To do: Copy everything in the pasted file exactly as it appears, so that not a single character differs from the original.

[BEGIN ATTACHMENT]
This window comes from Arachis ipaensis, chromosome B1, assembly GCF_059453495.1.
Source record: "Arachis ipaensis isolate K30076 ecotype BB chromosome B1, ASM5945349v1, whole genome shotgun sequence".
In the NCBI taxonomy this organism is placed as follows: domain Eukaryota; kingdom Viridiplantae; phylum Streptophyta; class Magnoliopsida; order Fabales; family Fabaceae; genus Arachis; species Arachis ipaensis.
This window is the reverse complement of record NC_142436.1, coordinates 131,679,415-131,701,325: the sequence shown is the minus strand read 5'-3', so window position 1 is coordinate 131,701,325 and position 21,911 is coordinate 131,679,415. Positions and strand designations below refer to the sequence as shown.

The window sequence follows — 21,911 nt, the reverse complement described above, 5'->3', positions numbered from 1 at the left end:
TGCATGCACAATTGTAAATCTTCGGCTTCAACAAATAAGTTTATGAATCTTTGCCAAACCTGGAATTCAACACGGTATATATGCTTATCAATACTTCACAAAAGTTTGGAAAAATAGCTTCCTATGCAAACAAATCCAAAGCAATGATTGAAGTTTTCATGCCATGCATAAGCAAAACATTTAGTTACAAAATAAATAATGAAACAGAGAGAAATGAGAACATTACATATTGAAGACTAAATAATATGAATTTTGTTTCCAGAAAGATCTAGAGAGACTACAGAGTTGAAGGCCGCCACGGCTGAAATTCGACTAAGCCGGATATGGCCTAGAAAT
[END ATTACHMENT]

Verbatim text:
This window comes from Arachis ipaensis, chromosome B1, assembly GCF_059453495.1.
Source record: "Arachis ipaensis isolate K30076 ecotype BB chromosome B1, ASM5945349v1, whole genome shotgun sequence".
In the NCBI taxonomy this organism is placed as follows: domain Eukaryota; kingdom Viridiplantae; phylum Streptophyta; class Magnoliopsida; order Fabales; family Fabaceae; genus Arachis; species Arachis ipaensis.
This window is the reverse complement of record NC_142436.1, coordinates 131,679,415-131,701,325: the sequence shown is the minus strand read 5'-3', so window position 1 is coordinate 131,701,325 and position 21,911 is coordinate 131,679,415. Positions and strand designations below refer to the sequence as shown.

The window sequence follows — 21,911 nt, the reverse complement described above, 5'->3', positions numbered from 1 at the left end:
TGCATGCACAATTGTAAATCTTCGGCTTCAACAAATAAGTTTATGAATCTTTGCCAAACCTGGAATTCAACACGGTATATATGCTTATCAATACTTCACAAAAGTTTGGAAAAATAGCTTCCTATGCAAACAAATCCAAAGCAATGATTGAAGTTTTCATGCCATGCATAAGCAAAACATTTAGTTACAAAATAAATAATGAAACAGAGAGAAATGAGAACATTACATATTGAAGACTAAATAATATGAATTTTGTTTCCAGAAAGATCTAGAGAGACTACAGAGTTGAAGGCCGCCACGGCTGAAATTCGACTAAGCCGGATATGGCCTAGAAAT